It's one of those things I wanted to do from the moment I saw Errol Flynn leap onto the deck, polish off 35 bad guys with his sword, swoop up the about-to-be ravished heroine and swashbuckle back to take command of his crew and his woman.
The ship sailed off, the curtain fell and I shuffled out hooked on the romance of ship life in the olden days.
An inappropriately long number of years later, I finally gave in to that longing and signed up for a one-day "sneakaway" cruise on the Mystic Whaler, a replica of a 19th- century two-masted schooner that sails the Chesapeake Bay each spring and fall.
It was sweet surrender -- from the moment her casual and friendly crew of five greeted the passengers with a breakfast of orange juice, flapjacks, bacon and coffee to our graceful return at day's end. A special trip to nowhere special, just lazin' round the Bay.
The adventure began as the first mate cast off and we helped the crew set sail. Then, well under way, the captain cut the motor and the magic of those first moments after the sails are up and the ship is noise-free took over. There's little else that has such an instantaneously calming effect. It was minutes before I heard anything at all -- and that was simply the water slapping against the hull.
We lounged and gamed, and after a while I got into the crewing spirit again. (The crew encourages everyone to help sail the ship and lets passengers, including children, take a turn at the helm.)
The bos'n told me to haul in the jib sheet -- pull in the rope attached to the most foreward of the four sails. Then it was clear I needed a lesson on coiling up the line and securing it to the cleat ("making a gasket").
We explored the staterooms (she sleeps 44 but can handle 60 people on day trips), the tiled showers and the galley, and tried to "learn the ropes." We found out more about the ship: She's 100 feet long with dummy gun ports painted on the side -- an old Yankee trick used to discourage pirate attacks. Many touches reach back to the whaling days -- a "cutting-in" stage (now used for swimming) and brick try-works converted to an on-deck barbecue.
We watched as the cook prepared hamburgers over the charcoal. He also served up a full-bodied pea soup, cheese, hand-cut cole slaw, chips, salad fixings, condiments and fruit cocktail. Eating on deck in the salt air surpasses all other al fresco dining.
After lunch, we all got down to some serious relaxing. Lounging beds dotted the decks and cabin roofs. We each grabbed one or two and slept, sunned, snoozed, mused, dreamed, read and slid into conversations with fellow passengers. Some of them had boarded the night before to sleep over and give their kids a chance to sing sea chanteys and hear tales of white whales, giant squid and pirates.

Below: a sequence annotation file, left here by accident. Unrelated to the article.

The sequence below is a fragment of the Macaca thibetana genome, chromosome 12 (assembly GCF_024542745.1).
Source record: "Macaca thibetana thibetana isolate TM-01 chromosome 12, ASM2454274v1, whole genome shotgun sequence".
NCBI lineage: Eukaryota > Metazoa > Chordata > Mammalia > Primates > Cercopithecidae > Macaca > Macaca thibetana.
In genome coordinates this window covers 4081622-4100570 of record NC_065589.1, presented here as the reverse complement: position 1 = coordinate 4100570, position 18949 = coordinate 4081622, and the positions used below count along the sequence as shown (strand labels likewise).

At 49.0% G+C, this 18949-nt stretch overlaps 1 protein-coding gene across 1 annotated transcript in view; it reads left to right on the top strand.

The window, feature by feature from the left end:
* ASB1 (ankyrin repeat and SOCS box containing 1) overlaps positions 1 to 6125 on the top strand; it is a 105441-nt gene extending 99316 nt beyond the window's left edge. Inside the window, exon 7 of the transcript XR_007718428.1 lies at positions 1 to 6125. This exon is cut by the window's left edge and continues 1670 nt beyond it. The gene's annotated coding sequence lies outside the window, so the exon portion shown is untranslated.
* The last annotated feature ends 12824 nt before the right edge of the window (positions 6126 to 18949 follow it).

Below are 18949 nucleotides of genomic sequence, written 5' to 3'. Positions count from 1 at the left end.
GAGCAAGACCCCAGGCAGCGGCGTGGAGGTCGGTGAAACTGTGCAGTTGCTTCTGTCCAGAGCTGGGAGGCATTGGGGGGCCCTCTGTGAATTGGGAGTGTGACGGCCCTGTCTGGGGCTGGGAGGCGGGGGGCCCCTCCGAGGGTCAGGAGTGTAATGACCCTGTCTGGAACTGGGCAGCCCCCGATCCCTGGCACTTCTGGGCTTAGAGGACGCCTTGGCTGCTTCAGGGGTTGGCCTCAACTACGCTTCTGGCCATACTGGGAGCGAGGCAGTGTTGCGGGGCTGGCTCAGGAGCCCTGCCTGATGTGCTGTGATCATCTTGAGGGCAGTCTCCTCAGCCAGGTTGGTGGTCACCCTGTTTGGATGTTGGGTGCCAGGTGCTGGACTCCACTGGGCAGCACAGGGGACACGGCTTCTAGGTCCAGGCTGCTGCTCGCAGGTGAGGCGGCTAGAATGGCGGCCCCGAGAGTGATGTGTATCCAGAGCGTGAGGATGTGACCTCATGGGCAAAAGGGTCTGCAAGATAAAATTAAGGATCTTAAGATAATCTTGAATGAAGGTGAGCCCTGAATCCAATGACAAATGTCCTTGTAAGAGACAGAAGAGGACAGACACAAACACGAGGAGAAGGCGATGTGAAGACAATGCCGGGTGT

Most people seemed to fall asleep at one point or another during the balmy and tranquil day, including me. Dips and chips arrived at 3:30, along with iced tea, coffee and hot chocolate, and our course was set homeward shortly after.
We were totally relaxed; even the wind was resting, leaving us becalmed at times. I returned from a day of going nowhere and doing nothing and luffing it. YO HO GO The Mystic Whaler sails from the Annapolis City Dock for one- and two-day cruises from this weekend through June 26, and again from September 1 through October 30. Prices range from $49 for the one-day sneakaway to $199 for top- of-the line accommodations on the two-day cruises. The two-day cruises, with two overnight sleeps, make stops at such Bay ports as St. Michaels, Oxford or Cambridge. Arrangements can be made through the Mystic Whaler, 7 Holmes Street, Mystic, Connecticut 06355. Phone 800/243-0416. FUN FOR SAIL If the rich can buy them, the poor can rent them! Here's where to rent trawlers and sailboats that let you lie around while someone else does all the work: WASHINGTON MARINER SAILING SCHOOL -- Belle Haven Marina, Alexandria 22307. 768-0018. YACHT'S AMERICA -- Fort Washington Marina, Fort Washington, Maryland 20744. 292-1300. ANNAPOLIS AREA INTERYACHT -- P.O. Box 49, Annapolis 21404. 261-2292. NAUTILUS CHARTERS -- Galesville, Maryland 20765. 261-5570. ANNAPOLIS BAY CHARTERS -- Horn Point Marina, 121 Eastern Avenue, Annapolis 21403. 261-1815. CHESAPEAKE CRUISING -- 396 Riverside Drive, Pasadena, Maryland 21122. 301/437-2123. C&C CHARTER -- 1656 Homewood Landing, Annapolis 21401. 301/757-0707. LARSEN YACHT SALES -- P.O. Box 48, Annapolis 21404. 261-1035. PRIMA DONNA SAILING -- P.O. Box 821, Bowie 20715. 262-9108. FANTASY BAY CHARTERS -- 213 Eastern Avenue, Annapolis 21404. 261-1170. SUN & SEA YACHT CHARTERS -- 301 Fourth Street, Annapolis 21403. 858-5651. EASTERN SHORE EASTERN SHORE YACHTS -- Box 216, Oxford, Maryland 21654. 301/226-5571. LADY KATIE -- P.O. Box 232, Tilghman, Maryland 21671. 301/886- 2630, 886-2459. BALTIMORE NAUTICO LTD. -- 402 Key Highway, Baltimore 21230. 301/962-1171. PORT BALTIMORE -- 301 Light Street, Baltimore 21202. 301/727-3113. NORFOLK ROVER MARINE -- 1651 Bayville Street, 23503. 804/583-1470.